This article is published in the January 2011 issue.

PCAST Finds IT R&D Critical to U.S. Competitiveness, Calls for Renewed Federal Investment

Backed by strong support from the White House, the President’s Council of Advisors on Science and Technology (PCAST) released a biennial report about the status and direction of the nation’s 14-agency, $4.3 billion Networking and Information Technology Research and Development (NITRD) program last month. The report emphasized the critical role of advances in networking and information technology (NIT) to U.S. economic competitiveness, and called on the nation to “continue to innovate more rapidly and creatively than other countries in important areas of NIT” in order to sustain and improve overall quality of life.

The nation’s Chief Technology Officer, Aneesh Chopra, and Chief Information Officer, Vivek Kundra, joined other leading White House officials, co-chairs of PCAST’s NITRD review working group, and external discussants at the public release of the “Designing a Digital Future” report in Washington, DC on December 16.

Tom Kalil, White House Office of Science and Technology Policy Deputy Director for Policy, one of the participants in the report’s roll-out, summarized why NIT R&D is so important to the current administration:

  • The information revolution is far from over, with a number of core challenges in computer science yet to be addressed;
  • NIT can accelerate the pace of discovery in virtually every scientific domain;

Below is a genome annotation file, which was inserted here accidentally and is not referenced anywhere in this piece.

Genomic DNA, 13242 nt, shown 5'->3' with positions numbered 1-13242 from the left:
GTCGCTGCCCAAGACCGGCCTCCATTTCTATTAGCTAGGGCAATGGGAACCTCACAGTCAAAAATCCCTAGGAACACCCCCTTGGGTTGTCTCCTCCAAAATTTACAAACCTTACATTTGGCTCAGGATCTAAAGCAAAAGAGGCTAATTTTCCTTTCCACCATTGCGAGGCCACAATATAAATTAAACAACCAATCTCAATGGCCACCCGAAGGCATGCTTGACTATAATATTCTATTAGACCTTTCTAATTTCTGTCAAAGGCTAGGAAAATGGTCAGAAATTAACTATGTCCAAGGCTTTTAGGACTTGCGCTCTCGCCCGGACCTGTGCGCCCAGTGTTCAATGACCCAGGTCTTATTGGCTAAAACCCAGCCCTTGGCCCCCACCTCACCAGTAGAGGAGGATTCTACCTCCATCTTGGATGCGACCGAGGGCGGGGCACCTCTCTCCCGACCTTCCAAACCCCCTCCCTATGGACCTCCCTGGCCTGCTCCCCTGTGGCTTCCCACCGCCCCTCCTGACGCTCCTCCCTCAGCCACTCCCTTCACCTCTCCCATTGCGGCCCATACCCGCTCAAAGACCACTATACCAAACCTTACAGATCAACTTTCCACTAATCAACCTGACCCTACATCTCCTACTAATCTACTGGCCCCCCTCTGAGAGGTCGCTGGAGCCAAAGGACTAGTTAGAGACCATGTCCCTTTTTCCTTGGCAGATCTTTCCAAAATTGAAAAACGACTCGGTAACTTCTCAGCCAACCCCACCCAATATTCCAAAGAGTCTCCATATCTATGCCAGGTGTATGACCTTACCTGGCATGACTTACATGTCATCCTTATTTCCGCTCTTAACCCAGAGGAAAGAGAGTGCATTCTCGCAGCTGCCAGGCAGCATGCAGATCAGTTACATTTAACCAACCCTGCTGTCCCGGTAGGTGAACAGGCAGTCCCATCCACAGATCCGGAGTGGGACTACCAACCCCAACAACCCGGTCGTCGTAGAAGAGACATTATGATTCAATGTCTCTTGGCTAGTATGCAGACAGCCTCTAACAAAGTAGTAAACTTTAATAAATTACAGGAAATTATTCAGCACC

• NIT is having a huge impact on the nation’s economy, with over two-thirds of the increase in productivity since 1995 due to NIT; and
  • There exists a very direct relationship between NIT and our nation’s grand challenges—healthcare, education, energy, and open government, among others.

Kalil’s comments were consistent with PCAST’s key findings about the status and direction of NIT R&D:

“Advances in NIT are crucial to achieving our major national and global priorities…  NIT will be an indispensable element in buildings that manage their own energy usage; attention-gripping, personalized methods that reinforce classroom lessons; continuous unobtrusive assistance for people with physical and mental disabilities; and strong resilience in cyberwarfare.” Ultimately, “NIT advances accelerate the pace of discovery in nearly all other fields.”

And they came just days after Larry Summers, then the outgoing Director of the National Economic Council, delivered impassioned remarks about the significance of information technology to the nation’s economy at the unveiling of another PCAST report (details about that event and report):